Miss Purdy's School and the Banksville Stage

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At one time, Greenwich was a loose collection of villages.  These included Round Hill, Stanwich, Riversville and Banksville.  Churches were built in these areas and became the center of the community.  People started farms to grow food, then started selling the excess as a way to make income.  Banksville became sort of a commercial center for northern Greenwich.  Finch's Country Store, one of the first businesses in Banksville, still operates today.  Not too long ago there was an IGA Market, a hardware store and a restaurant in a shopping center.  There was also a building which housed a liquor store and a tailor.  This building was previously occupied by Miss Purdy's School.



Located opposite what was once the Post Office, Miss Purdy's Seminary for Young Ladies was started in the mid-1850s by Miss Ann Purdy, a transplant from Syracuse, New York. It was started as a boarding school for girls, but quickly expanded to include boys.  The school was so successful, even with an addition to the building, some students had to board nearby!

Miss Purdy realized there was not a lot going on socially in Banksville.  Greenwich was not much better!  She decided to enlist the services of Silas Derby. (Derby had been Postmaster in Banksville at one time.) She saw the need for a daily stage to Greenwich.  Her students could take a stage to the railroad station or catch the steamer John Romer to New York City. Miss Purdy lent $100 to Derby to start the Banksville Stage Coach Company.  Derby would leave Banksville at 6 am, arrive at the dock for the steamer at 7, then end up at the railroad station by 7:21 am.  Sometimes he would spend the whole day at John Dayton's Shoe Store.  Sometimes members of "Boss" Tweed's Americus Club would hire him to drive to Rye Beach or Stamford. (If Tweed accompanied them, he would always sit up front.) Derby also managed to carry some mail as a side business, and once had a contract from the Postal Service to bring mail to Banksville.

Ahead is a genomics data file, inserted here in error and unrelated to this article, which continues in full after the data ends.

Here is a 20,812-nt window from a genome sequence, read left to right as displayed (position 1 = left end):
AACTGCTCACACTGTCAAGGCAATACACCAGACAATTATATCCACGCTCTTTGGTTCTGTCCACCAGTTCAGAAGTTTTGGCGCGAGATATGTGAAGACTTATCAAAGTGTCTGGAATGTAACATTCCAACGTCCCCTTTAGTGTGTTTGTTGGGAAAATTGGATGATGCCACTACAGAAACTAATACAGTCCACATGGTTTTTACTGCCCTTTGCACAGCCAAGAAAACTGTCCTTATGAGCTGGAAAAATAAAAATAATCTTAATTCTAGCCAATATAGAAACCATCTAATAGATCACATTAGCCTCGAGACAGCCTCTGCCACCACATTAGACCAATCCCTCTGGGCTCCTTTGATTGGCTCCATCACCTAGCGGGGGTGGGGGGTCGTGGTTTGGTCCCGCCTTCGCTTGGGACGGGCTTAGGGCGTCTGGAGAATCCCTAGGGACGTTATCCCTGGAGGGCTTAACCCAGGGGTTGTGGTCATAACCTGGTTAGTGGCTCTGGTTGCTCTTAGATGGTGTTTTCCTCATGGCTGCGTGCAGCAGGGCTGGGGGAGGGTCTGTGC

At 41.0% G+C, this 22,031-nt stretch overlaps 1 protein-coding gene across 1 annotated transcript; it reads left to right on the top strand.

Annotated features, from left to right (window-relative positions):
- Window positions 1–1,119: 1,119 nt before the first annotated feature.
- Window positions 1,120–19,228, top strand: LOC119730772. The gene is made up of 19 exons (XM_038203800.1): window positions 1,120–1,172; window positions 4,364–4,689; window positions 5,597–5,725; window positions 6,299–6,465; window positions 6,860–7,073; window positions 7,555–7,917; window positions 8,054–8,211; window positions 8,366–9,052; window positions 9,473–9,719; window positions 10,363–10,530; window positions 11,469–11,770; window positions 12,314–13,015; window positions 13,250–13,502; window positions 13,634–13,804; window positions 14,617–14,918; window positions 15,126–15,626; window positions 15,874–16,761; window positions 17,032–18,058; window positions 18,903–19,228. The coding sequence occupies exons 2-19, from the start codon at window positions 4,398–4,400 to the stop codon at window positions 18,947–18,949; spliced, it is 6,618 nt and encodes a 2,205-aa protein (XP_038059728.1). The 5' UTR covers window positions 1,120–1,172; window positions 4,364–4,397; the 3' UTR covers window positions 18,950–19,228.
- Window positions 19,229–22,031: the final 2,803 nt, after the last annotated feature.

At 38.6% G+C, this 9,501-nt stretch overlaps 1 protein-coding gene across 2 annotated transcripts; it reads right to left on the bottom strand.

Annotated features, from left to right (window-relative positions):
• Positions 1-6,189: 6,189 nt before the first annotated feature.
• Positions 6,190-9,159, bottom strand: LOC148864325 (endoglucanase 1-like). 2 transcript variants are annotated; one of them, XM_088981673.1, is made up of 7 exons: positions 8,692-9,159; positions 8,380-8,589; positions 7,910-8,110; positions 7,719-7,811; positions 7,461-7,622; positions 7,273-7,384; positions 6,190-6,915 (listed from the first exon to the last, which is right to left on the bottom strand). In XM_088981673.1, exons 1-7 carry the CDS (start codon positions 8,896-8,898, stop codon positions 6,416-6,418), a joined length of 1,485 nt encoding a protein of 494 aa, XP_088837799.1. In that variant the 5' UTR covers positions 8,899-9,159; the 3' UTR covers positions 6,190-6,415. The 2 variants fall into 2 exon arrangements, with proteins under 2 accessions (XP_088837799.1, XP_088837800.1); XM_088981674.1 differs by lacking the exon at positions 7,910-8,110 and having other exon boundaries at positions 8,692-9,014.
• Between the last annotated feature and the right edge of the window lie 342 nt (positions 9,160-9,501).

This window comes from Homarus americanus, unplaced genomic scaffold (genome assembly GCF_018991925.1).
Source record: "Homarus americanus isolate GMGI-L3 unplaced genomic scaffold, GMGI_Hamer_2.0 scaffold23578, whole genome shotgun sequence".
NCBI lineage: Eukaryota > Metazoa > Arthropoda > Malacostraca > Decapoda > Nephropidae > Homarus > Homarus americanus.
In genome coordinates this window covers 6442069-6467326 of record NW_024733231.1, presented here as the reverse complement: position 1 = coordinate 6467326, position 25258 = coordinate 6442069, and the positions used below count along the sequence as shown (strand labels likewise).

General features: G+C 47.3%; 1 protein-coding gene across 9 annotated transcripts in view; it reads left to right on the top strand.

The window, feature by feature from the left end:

Miss Purdy's School only lasted about 15 years.  Silas Derby, on the other hand, ran the stage for 35 years.  Some passengers thought the stage was modern, up-to-date and comfortable.  Unfortunately, the roads weren't!  Derby retired around 1900 and lived in the Banksville area.  It was around this time that automobiles were beginning to make their mark.  Yet, Miss Purdy's School and Silas Derby will forever be an important part of Banksville history.


 SOURCE: Other Days in Greenwich; Hubbard, F.; Tappley,NYC, 1913.

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About this Entry

This page contains a single entry by Carl White published on April 18, 2011 7:01 PM.

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